"We want the president to watch the movie, and we want him to meet with the people who are in it," says Fox, whose "Gasland Part II" makes its HBO debut Monday.
He contends President Barack Obama's professed support of drilling and fracking for natural gas ignores the environmental and public health toll of the drilling boom: "It looks like he's really sincere and earnest in his desire to take on climate change, but he's got the completely wrong information and thus the completely wrong plan."
A typically bold statement from Fox, who's emerged as one of the nation's most visible and outspoken foes of the natural gas drilling industry.
Having made his name as an avant-garde theater director in New York City, Fox took an interest in drilling after a gas company approached him in 2008 about leasing his family's wooded 20-acre spread in Milanville, Pa., near the Delaware River. What resulted was "Gasland," a polemic that argued energy companies are turning whole communities into toxic industrial wastelands.
"Part II" covers a lot of the same ground as the Emmy-winning and Oscar-nominated original, as Fox takes his banjo and camera on the road again to interview residents who say their air and water were contaminated by drilling. Beleaguered homeowners demonstrate how they can light their methane-laced tap water on fire — same as in "Gasland" — though the pyrotechnics in "Part II" are more spectacular.
What's new here is the focus on what Fox sees as the drilling industry's corrupting influence on politicians and regulators. In "Gasland Part II," the U.S. Environmental Protection Agency is cast in the role of protector and defender. The agency starts to hold the industry to account for contaminating heavily drilled neighborhoods in Dimock, Pa.; Parker County, Texas; and Pavillion, Wyo. Then the drillers get to work, buying off politicians who, in turn, force the EPA to back off. Meanwhile, Obama's 2012 State of the Union address sets the tone for an election-year policy shift that replaces science with political expediency.
Fox portrays an industry that is shadowy and malevolent, the power behind the throne of government.
"I felt like I could see it: a horizontal well bore, drilled down into the earth, snaking underneath the Congress, shooting money up through the chamber at such high pressure that it blew the top off of our democracy," he narrates. "Another layer of contamination due to fracking, not the water, not the air, but our government."
Of course, the industry doesn't see it that way. Energy companies call Fox an extremist who spreads lies and misinformation about fracking, the technique that's allowed drilling companies to extract huge volumes of natural gas from rock formations deep underground.
"The real reason that shale development has expanded is not because of some nefarious plot on the part of industry leaders wearing black robes," writes Steve Everley of Energy In Depth, an industry-funded PR group. "Rather, it's because people across the United States have recognized that there are massive environmental and economic benefits to be reaped. ... Both political parties are pushing for increased responsible natural gas production, and it's because of the facts, not because they've been 'captured' by Corporate America."
Attitudes and positions about fracking have only hardened since the original "Gasland." Anti-drilling activists and Big Gas tend to view the other with profound distrust, and there is little common ground.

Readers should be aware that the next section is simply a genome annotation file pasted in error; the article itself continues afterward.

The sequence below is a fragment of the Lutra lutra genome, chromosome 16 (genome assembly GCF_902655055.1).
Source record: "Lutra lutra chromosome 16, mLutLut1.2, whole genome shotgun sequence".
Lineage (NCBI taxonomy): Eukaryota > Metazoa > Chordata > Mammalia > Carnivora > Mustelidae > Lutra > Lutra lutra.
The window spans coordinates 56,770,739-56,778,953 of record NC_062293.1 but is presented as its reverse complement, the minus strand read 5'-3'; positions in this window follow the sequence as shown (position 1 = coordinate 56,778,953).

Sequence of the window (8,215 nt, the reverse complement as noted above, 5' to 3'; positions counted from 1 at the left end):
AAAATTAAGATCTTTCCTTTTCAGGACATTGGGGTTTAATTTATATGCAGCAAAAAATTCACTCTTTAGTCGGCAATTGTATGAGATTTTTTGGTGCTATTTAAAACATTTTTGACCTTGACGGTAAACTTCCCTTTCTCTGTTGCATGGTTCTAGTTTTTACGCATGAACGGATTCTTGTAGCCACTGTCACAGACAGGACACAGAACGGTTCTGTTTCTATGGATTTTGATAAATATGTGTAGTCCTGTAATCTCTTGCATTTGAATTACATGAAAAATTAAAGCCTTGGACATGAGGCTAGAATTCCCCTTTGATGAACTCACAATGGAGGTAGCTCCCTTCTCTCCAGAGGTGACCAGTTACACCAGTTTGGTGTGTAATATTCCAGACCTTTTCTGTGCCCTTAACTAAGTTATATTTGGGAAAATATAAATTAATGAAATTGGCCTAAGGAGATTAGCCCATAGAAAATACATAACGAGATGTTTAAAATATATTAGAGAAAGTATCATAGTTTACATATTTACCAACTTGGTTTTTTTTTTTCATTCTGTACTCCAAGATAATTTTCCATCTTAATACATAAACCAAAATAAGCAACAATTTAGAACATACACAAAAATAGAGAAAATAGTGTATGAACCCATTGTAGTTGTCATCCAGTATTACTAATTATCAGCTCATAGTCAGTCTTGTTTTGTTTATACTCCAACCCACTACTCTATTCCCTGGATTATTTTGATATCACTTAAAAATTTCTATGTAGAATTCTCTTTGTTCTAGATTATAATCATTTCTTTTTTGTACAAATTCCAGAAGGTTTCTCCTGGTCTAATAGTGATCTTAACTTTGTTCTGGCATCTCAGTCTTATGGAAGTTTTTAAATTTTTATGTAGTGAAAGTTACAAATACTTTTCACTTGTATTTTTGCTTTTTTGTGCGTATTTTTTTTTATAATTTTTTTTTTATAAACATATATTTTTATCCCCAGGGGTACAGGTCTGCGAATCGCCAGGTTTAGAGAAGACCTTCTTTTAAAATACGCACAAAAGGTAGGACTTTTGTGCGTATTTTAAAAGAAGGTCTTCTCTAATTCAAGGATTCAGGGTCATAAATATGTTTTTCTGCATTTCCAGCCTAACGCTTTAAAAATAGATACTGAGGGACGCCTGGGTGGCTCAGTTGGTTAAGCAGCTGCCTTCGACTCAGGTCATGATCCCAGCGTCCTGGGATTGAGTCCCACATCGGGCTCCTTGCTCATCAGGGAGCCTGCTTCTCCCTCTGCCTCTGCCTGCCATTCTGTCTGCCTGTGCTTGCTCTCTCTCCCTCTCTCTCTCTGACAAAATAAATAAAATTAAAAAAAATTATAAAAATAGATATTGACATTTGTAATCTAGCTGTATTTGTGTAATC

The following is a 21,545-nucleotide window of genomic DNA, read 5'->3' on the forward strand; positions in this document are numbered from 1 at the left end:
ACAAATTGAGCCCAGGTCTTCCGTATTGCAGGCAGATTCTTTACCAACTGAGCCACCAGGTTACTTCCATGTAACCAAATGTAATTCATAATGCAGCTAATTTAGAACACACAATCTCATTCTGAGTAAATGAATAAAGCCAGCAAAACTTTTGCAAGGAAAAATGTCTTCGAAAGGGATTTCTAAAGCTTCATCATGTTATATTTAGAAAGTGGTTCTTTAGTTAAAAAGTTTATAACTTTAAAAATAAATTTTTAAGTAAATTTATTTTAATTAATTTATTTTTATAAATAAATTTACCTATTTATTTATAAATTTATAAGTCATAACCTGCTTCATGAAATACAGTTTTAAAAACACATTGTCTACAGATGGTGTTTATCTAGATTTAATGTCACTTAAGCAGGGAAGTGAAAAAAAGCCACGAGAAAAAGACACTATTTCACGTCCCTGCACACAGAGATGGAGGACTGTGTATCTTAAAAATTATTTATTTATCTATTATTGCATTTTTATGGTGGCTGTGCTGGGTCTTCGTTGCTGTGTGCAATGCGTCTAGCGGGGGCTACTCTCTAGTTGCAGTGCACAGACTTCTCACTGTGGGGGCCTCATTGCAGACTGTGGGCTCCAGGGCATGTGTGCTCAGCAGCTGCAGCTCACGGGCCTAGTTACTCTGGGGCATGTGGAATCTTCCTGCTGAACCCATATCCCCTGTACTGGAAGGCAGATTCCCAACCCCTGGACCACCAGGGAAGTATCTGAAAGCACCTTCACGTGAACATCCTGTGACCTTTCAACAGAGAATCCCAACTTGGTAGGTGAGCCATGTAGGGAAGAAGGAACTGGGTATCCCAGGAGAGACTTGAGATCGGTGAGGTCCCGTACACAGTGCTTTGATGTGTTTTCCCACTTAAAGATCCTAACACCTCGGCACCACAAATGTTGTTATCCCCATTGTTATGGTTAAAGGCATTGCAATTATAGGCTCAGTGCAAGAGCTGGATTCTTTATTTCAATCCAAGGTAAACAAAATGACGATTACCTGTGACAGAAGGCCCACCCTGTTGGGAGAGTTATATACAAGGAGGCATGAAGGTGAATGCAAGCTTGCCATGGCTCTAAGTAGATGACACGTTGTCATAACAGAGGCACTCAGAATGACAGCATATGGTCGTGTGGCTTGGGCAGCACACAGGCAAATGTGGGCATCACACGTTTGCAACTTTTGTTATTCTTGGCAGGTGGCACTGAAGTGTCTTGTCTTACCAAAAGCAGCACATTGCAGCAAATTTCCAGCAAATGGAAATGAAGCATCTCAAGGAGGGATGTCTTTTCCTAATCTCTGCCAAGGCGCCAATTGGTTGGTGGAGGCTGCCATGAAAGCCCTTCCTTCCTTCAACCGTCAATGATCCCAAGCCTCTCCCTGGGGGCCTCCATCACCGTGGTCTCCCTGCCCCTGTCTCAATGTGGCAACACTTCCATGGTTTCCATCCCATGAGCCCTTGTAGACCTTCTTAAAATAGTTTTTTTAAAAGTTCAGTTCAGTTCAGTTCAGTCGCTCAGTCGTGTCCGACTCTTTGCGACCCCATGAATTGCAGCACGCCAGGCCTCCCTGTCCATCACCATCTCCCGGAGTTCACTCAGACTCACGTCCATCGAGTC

But the reality is more complicated than either side would probably care to admit.
Landowners have become overnight millionaires, businesses catering to the gas industry have boomed and cheap gas has lowered utility bills. Some climate scientists say the rapid conversion of coal-fired power plants to natural gas has helped reduce greenhouse gas emissions. This is a side of the shale gas revolution that "Gasland Part II" ignores.
Yet it's also true that drilling has contaminated residential water wells and brought incredible truck traffic to rural roads never designed to handle it. Some residents have complained about underhanded industry leasing tactics; others assert that gas drilling has made them sick.
The industry's typical response? Gloss over problems or deny them outright.
Driving home the point, "Part II" plays audio from an industry conference in Texas at which a drilling company official encourages the use of military-style psychological operations, or PSYOPS, to counteract anti-fracking fervor. At the same conference, another company's PR rep urges his colleagues to read the military's counterinsurgency field manual "because we are dealing with an insurgency" — namely, anti-drilling residents and environmentalists.
Fox said the industry has smeared homeowners who dared to speak up about their ruined water or ill health, employing tactics used by the tobacco industry decades ago to mislead the public about the dangers of smoking.
It's no wonder environmental activists and industry can't bridge the divide, he said.
"I don't see a middle ground. What we're talking about here is a force of people who are trying desperately to change the world, and a fossil fuel industry that is trying desperately to keep ruling it. I don't know what a middle ground would be," Fox said.
Beyond "Gasland Part II," the filmmaker is working on a short documentary about what he calls an "epidemic of illness" among gas industry workers. Longer term, he said, he intends to move on to broader issues of climate and sustainability.
And then there's that meeting with the president.
"I'm hoping for a call one of these days," Fox said.